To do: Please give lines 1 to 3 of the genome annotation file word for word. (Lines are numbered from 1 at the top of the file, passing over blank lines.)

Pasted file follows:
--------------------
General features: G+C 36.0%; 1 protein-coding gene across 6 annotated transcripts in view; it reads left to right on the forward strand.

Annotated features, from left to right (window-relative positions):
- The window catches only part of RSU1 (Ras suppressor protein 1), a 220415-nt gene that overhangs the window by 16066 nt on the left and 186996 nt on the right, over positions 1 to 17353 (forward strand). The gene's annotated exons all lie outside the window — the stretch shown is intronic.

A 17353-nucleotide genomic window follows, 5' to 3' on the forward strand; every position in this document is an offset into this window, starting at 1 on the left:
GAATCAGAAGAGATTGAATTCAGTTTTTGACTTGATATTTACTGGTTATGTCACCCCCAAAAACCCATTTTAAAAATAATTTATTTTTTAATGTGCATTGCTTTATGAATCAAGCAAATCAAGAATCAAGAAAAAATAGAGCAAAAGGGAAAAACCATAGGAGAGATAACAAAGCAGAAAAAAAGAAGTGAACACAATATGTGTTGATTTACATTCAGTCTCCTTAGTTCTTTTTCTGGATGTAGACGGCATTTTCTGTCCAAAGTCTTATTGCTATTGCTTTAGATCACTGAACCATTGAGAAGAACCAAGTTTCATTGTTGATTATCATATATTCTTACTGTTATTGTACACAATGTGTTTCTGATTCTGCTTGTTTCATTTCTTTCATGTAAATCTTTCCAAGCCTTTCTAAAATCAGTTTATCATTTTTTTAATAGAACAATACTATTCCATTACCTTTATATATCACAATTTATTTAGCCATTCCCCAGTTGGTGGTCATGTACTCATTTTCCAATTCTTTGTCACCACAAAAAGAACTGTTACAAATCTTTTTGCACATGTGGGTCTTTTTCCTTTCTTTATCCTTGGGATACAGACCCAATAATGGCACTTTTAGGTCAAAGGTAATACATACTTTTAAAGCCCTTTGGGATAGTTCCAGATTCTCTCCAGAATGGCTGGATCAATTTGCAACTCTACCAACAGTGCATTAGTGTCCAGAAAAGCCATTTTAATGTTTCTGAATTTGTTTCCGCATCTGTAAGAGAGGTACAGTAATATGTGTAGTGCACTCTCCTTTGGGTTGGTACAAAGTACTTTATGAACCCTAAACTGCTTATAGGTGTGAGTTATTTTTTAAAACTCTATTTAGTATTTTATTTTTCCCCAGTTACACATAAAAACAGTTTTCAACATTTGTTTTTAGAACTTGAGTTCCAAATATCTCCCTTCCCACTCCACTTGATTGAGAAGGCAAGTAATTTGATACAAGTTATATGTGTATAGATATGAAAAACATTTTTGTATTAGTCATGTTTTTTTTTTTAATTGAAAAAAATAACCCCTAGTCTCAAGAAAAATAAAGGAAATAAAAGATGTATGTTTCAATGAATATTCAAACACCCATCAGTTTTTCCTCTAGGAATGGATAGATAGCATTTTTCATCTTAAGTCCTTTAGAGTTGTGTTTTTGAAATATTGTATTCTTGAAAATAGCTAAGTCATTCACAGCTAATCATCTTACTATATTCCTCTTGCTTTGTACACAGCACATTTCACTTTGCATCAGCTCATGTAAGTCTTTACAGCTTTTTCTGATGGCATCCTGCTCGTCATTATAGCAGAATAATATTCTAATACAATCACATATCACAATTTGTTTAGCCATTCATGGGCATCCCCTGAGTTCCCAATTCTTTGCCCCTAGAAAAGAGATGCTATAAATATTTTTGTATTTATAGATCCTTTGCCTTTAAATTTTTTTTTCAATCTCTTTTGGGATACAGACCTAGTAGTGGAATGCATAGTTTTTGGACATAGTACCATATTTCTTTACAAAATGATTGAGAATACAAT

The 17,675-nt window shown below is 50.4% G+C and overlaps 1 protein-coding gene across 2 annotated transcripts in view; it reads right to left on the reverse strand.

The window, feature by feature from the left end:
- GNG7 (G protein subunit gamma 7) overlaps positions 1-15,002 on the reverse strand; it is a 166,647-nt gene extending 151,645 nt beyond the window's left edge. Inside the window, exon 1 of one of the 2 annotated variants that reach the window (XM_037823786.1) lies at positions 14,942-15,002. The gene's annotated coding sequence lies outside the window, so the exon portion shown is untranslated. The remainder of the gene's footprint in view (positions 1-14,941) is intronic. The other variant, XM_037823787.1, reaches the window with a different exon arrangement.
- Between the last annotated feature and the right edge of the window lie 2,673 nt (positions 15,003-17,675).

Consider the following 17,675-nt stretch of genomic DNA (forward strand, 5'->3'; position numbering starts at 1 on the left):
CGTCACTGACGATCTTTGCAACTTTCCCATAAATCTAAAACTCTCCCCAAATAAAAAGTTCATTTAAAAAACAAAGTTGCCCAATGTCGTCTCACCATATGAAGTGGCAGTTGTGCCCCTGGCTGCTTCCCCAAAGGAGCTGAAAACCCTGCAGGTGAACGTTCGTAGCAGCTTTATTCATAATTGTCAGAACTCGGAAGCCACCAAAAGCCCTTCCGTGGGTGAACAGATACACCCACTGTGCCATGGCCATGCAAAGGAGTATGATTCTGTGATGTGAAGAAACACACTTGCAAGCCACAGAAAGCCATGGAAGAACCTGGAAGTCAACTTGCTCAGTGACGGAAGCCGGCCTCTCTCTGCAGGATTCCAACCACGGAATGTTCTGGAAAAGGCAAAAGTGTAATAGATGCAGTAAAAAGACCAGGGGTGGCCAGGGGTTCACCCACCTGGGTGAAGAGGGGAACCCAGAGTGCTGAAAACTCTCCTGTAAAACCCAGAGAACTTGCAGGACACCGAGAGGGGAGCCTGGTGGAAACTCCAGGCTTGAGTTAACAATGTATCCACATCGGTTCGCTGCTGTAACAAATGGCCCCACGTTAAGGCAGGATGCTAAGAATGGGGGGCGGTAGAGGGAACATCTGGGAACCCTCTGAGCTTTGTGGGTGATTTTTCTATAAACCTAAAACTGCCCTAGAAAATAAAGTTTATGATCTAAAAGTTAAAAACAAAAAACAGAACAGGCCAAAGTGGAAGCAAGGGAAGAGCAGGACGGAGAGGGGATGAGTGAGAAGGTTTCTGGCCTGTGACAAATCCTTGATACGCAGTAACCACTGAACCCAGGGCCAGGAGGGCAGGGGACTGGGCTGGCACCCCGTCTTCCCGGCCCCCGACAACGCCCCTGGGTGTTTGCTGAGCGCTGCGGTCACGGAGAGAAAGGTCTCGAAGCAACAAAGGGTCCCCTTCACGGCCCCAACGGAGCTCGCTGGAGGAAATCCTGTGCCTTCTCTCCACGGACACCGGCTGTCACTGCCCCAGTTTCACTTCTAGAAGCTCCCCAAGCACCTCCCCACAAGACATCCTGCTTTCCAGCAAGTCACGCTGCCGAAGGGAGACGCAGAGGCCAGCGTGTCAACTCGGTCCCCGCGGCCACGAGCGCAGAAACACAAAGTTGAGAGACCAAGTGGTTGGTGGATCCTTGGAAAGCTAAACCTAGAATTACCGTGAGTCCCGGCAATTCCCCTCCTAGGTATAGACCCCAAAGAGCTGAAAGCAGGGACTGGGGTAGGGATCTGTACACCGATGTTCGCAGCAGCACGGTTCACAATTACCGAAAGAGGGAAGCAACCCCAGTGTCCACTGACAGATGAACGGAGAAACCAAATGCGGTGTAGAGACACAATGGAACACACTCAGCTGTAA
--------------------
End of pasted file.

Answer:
General features: G+C 36.0%; 1 protein-coding gene across 6 annotated transcripts in view; it reads left to right on the forward strand.

Annotated features, from left to right (window-relative positions):
- The window catches only part of RSU1 (Ras suppressor protein 1), a 220415-nt gene that overhangs the window by 16066 nt on the left and 186996 nt on the right, over positions 1 to 17353 (forward strand). The gene's annotated exons all lie outside the window — the stretch shown is intronic.